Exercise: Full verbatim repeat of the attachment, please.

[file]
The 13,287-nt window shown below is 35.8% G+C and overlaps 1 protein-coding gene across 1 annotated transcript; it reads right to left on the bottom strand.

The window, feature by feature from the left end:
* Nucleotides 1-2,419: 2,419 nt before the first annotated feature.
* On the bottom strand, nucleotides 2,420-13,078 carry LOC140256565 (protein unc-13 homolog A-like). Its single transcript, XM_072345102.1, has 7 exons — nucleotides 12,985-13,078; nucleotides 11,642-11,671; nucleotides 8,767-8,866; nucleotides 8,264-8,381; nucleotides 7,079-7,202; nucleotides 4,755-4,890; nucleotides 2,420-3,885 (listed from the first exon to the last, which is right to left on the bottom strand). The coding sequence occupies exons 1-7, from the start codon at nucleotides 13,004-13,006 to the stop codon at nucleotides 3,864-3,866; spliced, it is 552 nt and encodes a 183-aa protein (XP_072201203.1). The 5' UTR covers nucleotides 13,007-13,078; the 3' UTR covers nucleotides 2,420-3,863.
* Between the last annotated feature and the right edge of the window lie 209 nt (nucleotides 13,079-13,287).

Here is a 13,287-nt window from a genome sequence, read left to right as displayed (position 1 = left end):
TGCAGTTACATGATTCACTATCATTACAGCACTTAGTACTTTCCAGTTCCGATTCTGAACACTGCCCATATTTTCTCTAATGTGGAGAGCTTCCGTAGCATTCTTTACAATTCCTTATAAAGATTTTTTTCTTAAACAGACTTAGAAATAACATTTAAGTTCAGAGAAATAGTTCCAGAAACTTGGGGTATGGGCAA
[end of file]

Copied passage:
The 13,287-nt window shown below is 35.8% G+C and overlaps 1 protein-coding gene across 1 annotated transcript; it reads right to left on the bottom strand.

The window, feature by feature from the left end:
* Nucleotides 1-2,419: 2,419 nt before the first annotated feature.
* On the bottom strand, nucleotides 2,420-13,078 carry LOC140256565 (protein unc-13 homolog A-like). Its single transcript, XM_072345102.1, has 7 exons — nucleotides 12,985-13,078; nucleotides 11,642-11,671; nucleotides 8,767-8,866; nucleotides 8,264-8,381; nucleotides 7,079-7,202; nucleotides 4,755-4,890; nucleotides 2,420-3,885 (listed from the first exon to the last, which is right to left on the bottom strand). The coding sequence occupies exons 1-7, from the start codon at nucleotides 13,004-13,006 to the stop codon at nucleotides 3,864-3,866; spliced, it is 552 nt and encodes a 183-aa protein (XP_072201203.1). The 5' UTR covers nucleotides 13,007-13,078; the 3' UTR covers nucleotides 2,420-3,863.
* Between the last annotated feature and the right edge of the window lie 209 nt (nucleotides 13,079-13,287).

Here is a 13,287-nt window from a genome sequence, read left to right as displayed (position 1 = left end):
TGCAGTTACATGATTCACTATCATTACAGCACTTAGTACTTTCCAGTTCCGATTCTGAACACTGCCCATATTTTCTCTAATGTGGAGAGCTTCCGTAGCATTCTTTACAATTCCTTATAAAGATTTTTTTCTTAAACAGACTTAGAAATAACATTTAAGTTCAGAGAAATAGTTCCAGAAACTTGGGGTATGGGCAA